Another Corporate Bailout: Inland Waterways Trust Fund
The inland waterways navigation system – the locks and dams constructed on several of the country’s major rivers – is the most publically subsidized commercial transportation system in the United States, receiving about 90 percent of its funding from taxpayers. Despite this immense level of corporate welfare, the barge industry, through the Inland Waterways User’s Board, has proposed an increase in the public’s contribution, which would likely raise the subsidy to near 95 percent.
On April 13, 2010, the Inland Marine Transportation Systems (IMTS) Capital Projects Business Model, Final Report—Final Recommendations was released. We estimate the IMTS recommendations will further increase the public subsidy for inland waterway construction and rehabilitation by about $200 million annually.
The barge industry contributes about $80 million per year into the Inland Waterways Trust Fund (IWTF) through a $0.20 per gallon fuel tax that has not been increased since 1995. The IWTF currently pays the costs for half of all new and rehabilitation construction on the inland waterways system. Taxpayers fund the remaining half of construction projects as well as the cost of all of the system’s operation, maintenance, and environmental restoration – a total cost approaching $800 million per year.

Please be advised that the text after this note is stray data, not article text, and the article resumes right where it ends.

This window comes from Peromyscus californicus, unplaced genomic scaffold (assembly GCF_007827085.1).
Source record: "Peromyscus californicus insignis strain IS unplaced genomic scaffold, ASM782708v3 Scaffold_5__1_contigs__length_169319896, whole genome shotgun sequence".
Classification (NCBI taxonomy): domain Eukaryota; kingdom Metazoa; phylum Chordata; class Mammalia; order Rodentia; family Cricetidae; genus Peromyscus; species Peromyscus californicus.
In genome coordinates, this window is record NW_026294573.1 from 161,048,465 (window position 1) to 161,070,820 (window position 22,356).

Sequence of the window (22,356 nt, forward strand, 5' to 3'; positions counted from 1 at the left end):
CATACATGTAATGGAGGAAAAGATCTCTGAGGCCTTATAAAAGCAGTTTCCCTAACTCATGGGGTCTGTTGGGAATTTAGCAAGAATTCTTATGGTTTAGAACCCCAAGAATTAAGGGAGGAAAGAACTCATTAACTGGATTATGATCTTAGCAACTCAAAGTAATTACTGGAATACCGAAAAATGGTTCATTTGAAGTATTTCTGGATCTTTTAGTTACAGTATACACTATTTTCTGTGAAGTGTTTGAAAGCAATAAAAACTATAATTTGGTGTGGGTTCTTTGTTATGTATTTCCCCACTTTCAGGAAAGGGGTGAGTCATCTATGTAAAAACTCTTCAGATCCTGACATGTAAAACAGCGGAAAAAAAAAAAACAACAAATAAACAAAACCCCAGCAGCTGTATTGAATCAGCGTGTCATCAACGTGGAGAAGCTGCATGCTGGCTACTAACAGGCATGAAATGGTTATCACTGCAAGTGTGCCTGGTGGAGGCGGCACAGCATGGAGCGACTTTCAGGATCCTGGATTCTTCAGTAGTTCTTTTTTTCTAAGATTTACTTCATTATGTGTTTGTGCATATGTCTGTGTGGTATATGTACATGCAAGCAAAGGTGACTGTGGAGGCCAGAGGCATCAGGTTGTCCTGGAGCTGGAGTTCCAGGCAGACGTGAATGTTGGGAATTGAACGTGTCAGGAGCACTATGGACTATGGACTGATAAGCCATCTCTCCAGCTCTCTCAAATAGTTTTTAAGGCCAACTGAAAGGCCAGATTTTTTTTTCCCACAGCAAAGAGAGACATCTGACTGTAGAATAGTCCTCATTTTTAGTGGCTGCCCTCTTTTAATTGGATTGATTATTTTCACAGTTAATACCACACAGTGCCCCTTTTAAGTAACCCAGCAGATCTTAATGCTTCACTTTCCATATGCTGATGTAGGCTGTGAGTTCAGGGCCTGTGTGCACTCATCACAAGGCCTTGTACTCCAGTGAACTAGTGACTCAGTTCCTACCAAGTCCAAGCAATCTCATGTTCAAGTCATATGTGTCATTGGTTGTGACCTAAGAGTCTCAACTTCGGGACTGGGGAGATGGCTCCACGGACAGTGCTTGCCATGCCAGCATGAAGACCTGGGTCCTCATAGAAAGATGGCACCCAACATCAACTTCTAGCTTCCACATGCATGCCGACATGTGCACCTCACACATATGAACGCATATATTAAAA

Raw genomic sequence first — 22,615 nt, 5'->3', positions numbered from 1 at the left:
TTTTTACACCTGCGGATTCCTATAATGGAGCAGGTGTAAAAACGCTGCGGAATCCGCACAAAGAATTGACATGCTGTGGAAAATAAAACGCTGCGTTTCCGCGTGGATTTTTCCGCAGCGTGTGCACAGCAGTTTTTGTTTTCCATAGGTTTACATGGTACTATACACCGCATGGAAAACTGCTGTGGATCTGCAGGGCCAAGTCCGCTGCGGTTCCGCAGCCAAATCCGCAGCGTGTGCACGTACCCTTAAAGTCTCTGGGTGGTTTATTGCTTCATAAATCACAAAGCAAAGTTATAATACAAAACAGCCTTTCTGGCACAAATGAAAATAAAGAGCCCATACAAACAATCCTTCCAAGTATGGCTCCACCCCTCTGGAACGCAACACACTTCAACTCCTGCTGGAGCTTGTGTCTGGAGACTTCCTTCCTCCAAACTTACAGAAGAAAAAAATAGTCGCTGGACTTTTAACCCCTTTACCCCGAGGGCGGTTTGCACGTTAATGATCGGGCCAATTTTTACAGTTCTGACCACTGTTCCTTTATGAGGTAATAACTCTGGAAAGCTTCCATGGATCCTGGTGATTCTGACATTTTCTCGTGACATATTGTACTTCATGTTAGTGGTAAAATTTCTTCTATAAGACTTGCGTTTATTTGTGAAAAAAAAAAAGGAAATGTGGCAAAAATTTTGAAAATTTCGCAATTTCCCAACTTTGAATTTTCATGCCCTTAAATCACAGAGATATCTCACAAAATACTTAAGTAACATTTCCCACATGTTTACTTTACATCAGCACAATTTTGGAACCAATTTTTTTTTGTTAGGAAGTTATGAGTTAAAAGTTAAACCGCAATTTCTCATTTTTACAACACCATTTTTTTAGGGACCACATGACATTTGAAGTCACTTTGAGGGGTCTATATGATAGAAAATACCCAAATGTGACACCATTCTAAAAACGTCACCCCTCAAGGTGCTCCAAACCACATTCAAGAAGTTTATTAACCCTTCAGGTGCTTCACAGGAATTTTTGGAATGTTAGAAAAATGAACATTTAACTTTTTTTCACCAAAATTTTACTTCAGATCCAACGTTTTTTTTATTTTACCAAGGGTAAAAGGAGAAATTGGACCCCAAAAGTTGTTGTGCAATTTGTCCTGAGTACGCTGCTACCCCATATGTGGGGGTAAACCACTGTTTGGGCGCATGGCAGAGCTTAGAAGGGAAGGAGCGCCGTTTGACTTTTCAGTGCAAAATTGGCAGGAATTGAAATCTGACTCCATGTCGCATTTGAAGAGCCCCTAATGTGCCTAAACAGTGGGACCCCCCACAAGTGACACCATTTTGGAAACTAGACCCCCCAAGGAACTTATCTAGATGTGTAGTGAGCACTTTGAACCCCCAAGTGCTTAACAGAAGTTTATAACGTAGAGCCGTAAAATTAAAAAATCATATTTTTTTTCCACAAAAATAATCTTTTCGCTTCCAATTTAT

The proposed changes in the IMTS Model would eliminate all industry funding for costs related to dams on the system and also require the industry to fund only lock rehabilitation projects that cost more than $100 million. The taxpayers will pay the full cost of all lock rehabilitations that cost less than $100 million – and every lock project to date has fallen well below this threshold (average cost is $40 million). The locks cannot function without the dams, so eliminating the barge industry’s responsibility for their rehabilitation is illogical and unreasonable.
We strongly urge that the IMTS report recommendations for increasing the public’s cost-share obligations on the inland waterways system be rejected.
Congress is considering two bills that will turn the IMTS Model into law: H.R. 1149 and S. 407. The Senate is currently considering rolling S. 407 into the Water Resources Development Act of 2013. Please let your Senator know that you oppose S. 407.
Conservation and Watchdog Groups Oppose Barge Industry's Plan To Shift Costs to Taxpayers (Press Release 6/21/10)